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The clock is ticking for Massachusetts lawmakers to pass another supplemental budget bill

Mass. House Speaker Ron Mariano in a file photo from June 2022.
Sam Doran
State House News Service
Mass. House Speaker Ron Mariano in a file photo from June 2022.

The clock is ticking for Massachusetts lawmakers to pass another supplemental budget bill. It's been a couple of weeks since Gov. Charlie Baker filed a supplemental budget request to fund emergency shelters for migrant and refugee families and also support communities hosting migrant and refugee school-age children.

This latest supplemental budget bill comes in at $139 million. Baker already got a large $3.8 billion budget bill passed by lawmakers in early November. Matt Murphy of the State House News Service said it is not unexpected for a second budget item to come before lawmakers as the informal session winds down.

Matt Murphy, State House News Service: It's not completely unusual given the fact that Governor Baker is transitioning himself out of office and is trying to put on the table anything that he sees as an urgent priority and something he would like to get done before he leaves office. But I stress the word 'like.'

I think the governor and his team are realistic. They know that the Legislature could very easily let this bill carry over into the new session. Let Governor-elect Healey take a look at things like this and see if she agrees with the proposal or wants to do more. And it's something that they could take up early in the new session if necessary. One thing with the immigration funding bill, the economic development bill that the governor did sign this year, included a $20 Million reserve for some of these same priorities, which will get them started. This bill would fund the remainder of the fiscal year, what the governor anticipates the need will be through all of fiscal 2023. So, there is a cushion there. I think the governor just wants to get this on the record and while he would love to see it passed, he knows that it's going to go through some vetting by the Legislature.

Carrie Healy, NEPM: Now, is it even possible for lawmakers to pass this bill in what may be two or so remaining weeks that they sit? I'm assuming they take the week off between Christmas and New Year's?

Yeah, it's certainly possible. I mean, they've had some time with it. Now, unlike the other spending bill that the governor filed and that very large one that got done, that absolutely had to get done. That was needed to close the books on the fiscal year that ended July 1. They needed to spend some of the surplus before the end of the year. That would just get transferred to reserves. So, that was a must do. This is more of a want. If legislative leaders saw the need or wanted to push forward with this immediately, they certainly could. They may pare it down to things that they know could get passed and earn broad support. But you're right, the clock is ticking. We haven't seen a lot of urgency there. And at this point, it may be surprising to see them try to bring it forward.

Applications for casinos that are hoping to add in-person sports betting to their lineup are now in. A public hearing is expected to be held later this morning for those wanting to weigh in before the Gaming Commission makes its decision. Matt, the casinos want sports betting. State officials seem to be in support of this as well. Do you anticipate any major opposition or concerns coming from the public during this hearing?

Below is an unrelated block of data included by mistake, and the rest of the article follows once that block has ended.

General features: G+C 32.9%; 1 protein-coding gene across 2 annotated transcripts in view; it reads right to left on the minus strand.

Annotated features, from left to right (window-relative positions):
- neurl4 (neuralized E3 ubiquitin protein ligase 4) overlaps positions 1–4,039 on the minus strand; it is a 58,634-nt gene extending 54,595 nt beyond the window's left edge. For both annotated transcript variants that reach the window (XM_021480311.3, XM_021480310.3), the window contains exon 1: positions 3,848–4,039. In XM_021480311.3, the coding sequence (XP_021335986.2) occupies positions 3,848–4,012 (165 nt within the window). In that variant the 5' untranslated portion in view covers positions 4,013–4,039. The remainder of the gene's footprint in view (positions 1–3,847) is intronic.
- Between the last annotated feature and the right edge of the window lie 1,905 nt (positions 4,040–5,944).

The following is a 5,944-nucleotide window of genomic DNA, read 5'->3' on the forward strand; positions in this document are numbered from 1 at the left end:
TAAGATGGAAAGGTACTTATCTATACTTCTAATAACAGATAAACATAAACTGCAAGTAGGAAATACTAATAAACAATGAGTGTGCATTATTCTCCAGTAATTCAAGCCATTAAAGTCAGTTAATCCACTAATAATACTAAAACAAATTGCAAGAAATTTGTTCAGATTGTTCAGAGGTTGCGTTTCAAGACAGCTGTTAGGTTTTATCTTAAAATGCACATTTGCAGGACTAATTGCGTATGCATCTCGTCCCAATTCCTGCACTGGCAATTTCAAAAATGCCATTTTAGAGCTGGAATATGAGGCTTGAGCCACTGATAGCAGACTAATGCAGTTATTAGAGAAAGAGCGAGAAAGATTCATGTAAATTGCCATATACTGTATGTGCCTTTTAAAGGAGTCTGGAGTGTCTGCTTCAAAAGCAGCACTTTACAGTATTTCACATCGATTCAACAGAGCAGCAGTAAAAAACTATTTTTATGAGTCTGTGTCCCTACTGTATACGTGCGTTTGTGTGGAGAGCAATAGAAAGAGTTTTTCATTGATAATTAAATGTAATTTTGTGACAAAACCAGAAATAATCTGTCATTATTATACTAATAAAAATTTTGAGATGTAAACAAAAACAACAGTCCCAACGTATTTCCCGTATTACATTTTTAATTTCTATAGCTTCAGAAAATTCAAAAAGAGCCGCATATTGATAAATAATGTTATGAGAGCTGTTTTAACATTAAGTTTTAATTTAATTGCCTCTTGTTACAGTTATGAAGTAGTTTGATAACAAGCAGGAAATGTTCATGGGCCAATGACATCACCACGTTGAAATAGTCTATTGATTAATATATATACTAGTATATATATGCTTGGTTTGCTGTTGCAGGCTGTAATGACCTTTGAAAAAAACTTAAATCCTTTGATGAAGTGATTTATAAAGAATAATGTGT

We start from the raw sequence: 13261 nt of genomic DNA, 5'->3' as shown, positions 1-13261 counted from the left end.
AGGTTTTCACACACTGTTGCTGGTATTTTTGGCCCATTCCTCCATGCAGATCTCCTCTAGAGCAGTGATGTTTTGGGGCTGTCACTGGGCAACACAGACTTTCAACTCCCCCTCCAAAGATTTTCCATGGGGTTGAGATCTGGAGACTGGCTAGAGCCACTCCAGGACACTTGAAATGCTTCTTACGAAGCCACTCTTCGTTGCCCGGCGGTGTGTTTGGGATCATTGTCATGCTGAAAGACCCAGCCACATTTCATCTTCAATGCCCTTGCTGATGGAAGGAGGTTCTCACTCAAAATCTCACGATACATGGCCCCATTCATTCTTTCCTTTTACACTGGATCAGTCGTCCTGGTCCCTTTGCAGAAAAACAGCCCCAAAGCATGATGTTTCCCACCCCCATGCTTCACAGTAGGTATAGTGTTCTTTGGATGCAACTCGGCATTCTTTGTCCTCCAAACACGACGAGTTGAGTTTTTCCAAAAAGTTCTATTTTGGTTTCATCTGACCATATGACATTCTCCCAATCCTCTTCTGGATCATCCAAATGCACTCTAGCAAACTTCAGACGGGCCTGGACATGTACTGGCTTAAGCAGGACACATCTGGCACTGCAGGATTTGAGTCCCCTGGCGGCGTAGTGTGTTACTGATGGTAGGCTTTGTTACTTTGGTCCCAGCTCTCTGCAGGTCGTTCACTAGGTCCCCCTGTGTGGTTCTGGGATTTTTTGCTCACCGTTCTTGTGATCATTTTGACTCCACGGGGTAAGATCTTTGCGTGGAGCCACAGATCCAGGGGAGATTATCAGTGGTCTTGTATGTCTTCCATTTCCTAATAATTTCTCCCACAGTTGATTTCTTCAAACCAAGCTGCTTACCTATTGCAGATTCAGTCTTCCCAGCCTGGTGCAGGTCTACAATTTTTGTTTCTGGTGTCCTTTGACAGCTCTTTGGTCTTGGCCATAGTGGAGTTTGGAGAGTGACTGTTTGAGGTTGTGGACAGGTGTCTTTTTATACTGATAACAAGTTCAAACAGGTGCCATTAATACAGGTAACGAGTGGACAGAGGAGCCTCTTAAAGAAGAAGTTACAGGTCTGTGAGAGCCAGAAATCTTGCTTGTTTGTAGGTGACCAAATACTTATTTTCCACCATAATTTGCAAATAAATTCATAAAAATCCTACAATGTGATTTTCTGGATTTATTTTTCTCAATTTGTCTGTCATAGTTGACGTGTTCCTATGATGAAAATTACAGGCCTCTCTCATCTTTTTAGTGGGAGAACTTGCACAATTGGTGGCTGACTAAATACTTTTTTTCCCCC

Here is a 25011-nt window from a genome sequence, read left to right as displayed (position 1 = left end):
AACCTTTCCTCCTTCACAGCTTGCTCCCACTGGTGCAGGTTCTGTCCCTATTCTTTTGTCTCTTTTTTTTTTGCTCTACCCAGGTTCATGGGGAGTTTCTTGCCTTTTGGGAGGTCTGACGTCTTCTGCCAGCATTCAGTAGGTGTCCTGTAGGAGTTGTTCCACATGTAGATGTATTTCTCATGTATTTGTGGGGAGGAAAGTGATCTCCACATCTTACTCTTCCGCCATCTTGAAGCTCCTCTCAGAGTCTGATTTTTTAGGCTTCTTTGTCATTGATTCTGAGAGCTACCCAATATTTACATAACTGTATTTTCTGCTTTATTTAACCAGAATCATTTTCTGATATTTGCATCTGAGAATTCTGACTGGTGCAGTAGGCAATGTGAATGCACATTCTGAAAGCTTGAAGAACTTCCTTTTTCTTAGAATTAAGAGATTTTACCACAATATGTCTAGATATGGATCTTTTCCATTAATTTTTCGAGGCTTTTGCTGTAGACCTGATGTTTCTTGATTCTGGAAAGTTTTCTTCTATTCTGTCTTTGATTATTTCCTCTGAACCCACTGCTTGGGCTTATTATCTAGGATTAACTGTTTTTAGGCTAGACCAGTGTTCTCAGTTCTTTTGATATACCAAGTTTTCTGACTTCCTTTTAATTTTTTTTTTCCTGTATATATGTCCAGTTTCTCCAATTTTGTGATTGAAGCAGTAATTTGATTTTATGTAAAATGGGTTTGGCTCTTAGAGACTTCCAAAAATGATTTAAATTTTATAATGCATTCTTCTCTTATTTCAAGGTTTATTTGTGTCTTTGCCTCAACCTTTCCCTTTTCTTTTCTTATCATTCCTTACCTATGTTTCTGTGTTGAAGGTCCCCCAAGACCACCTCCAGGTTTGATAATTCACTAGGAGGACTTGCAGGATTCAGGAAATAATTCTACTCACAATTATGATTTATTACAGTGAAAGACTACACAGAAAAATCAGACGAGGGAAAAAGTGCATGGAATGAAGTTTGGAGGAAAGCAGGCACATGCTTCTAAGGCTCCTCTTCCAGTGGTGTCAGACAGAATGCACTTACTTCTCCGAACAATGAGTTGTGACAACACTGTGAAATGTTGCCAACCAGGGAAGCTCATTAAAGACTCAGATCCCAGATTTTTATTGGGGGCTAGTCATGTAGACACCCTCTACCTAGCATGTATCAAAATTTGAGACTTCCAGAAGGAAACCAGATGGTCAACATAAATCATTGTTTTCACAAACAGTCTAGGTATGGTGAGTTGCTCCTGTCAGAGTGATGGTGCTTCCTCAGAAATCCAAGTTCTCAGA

With this group, in this hearing, at this time, I think the expectation is, no. This was really a carve out. This is the first class of licenses for the in-person sports betting, where you would go, there would be a sportsbook set up: TVs, you could look at the odds and place your bets in-person and in the law that the legislature passed and the governor signed, this was specifically carved out for the state's casinos, track and the slots parlor. And these are the three applicants who have submitted bids.

They're obviously going through the process here. But these licenses were created for the gambling establishments in Massachusetts already, and they obviously have an interest in pursuing sports betting. And and so I don't anticipate a lot of pushback here. We may see more interesting feedback when it comes to the next class of licenses for a larger group of people seeking mobile sports betting licenses to develop these platforms that you could bet from while you're sitting on the couch watching at home.

And finally, we're closing in on the final agreed upon minimum wage increase in Massachusetts, which will bring the lowest paid workers to $15 an hour. When it hits $15 other states around us, like Maine and Vermont, tie their minimum wages to the Consumer Price Index. So, what's the future of the Massachusetts minimum wage when we hit $15? Is there talk about increasing it further?

At this point, I have not heard very much chatter about what the next step is. The minimum wage traditionally in Massachusetts, any time there's been a push to raise the wage floor, it has been a multiyear process that takes time. These proposals tend to get filed many years before they finally get considered. We saw the legislature take this multi-year effort to get it up to $15, kind of phasing it in. That was one way they won support for it. And I think you're right, perhaps indexing or something like that could be the future. And we could see bills filed in this next session just as placeholders to kind of get the conversation going. But I don't see anything imminent on the horizon to go back to the minimum wage very quickly.

Carrie Healy hosts the local broadcast of "Morning Edition" at NEPM. She also hosts the station’s weekly government and politics segment “Beacon Hill In 5” for broadcast radio and podcast syndication.

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